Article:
Over the years, several studies have shown cholesterol-lowering statin drugs can lead to diabetes. The biggest was the famous JUPITER study, which showed a strong link between statins and diabetes.
But Astra-Zeneca, the manufacturer of the statin drug Crestor, decided to pay for a reanalysis of the JUPITER study. In that study, the researchers found that only those who were obese or had high blood sugar got diabetes from statin drugs—and that it was perfectly safe for those with no diabetes risk factors.
Folks, this is hogwash! Crestor just wants to sell more statin drugs and will go to any length to make their case. But what you won’t hear from Astra-Zeneca, or any of the makers of statin drugs, is that while they’re busy defending their profits a far better natural remedy for high cholesterol has been developed—called Cholactiv®.
Clinical Trials Prove Cholactiv Works
The Cholactiv blend is a combination of special grape seed extract and phosphatidylcholine from soy, evening primrose oil, tomato extract and policosanol. It’s been shown in clinical trials to lower cholesterol by a full 10 percent in just four weeks. Plus, within six weeks, 90 percent of those taking this blend had a more than 20 percent reduction in unwanted LDL cholesterol.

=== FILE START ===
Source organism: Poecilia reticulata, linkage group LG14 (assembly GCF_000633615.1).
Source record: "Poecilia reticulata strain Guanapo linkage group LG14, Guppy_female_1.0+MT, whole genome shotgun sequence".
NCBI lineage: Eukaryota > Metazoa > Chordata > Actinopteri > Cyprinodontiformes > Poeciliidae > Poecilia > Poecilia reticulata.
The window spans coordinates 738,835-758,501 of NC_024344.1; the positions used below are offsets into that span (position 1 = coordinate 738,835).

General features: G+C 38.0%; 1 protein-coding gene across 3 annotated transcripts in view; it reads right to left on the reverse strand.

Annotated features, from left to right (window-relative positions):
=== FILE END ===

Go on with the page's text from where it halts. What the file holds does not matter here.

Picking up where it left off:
In another open trail comparing the Cholactiv blend with no treatment, 50 volunteers with high cholesterol had an average 21 percent decrease in total cholesterol and a 15 percent decrease in triglycerides—plus a significant decrease in C-reactive protein (CRP), which is a marker of inflammation.
Big Pharma Won’t Make Money on These Natural Remedies for High Cholesterol
This isn’t surprising since there’s not a lot of profit to be made in natural remedies for high cholesterol like grape seed or tomato extract. But I’ve been very impressed with the clinical results of the Cholactiv blend, and feel it’s a much safer alternative to statin drugs.
Another powerful natural remedy for high cholesterol I recommend is a daily combination of ¼ cup of fresh ground flaxseed, 500-1,500 mg of niacin (not niacinamide) in divided doses, and 1,500-2,000 mg of plant sterols. But again, no one is going to put advertising dollars behind things like flaxseed and plant sterols.
Now it’s your turn: What do you think of this latest study?
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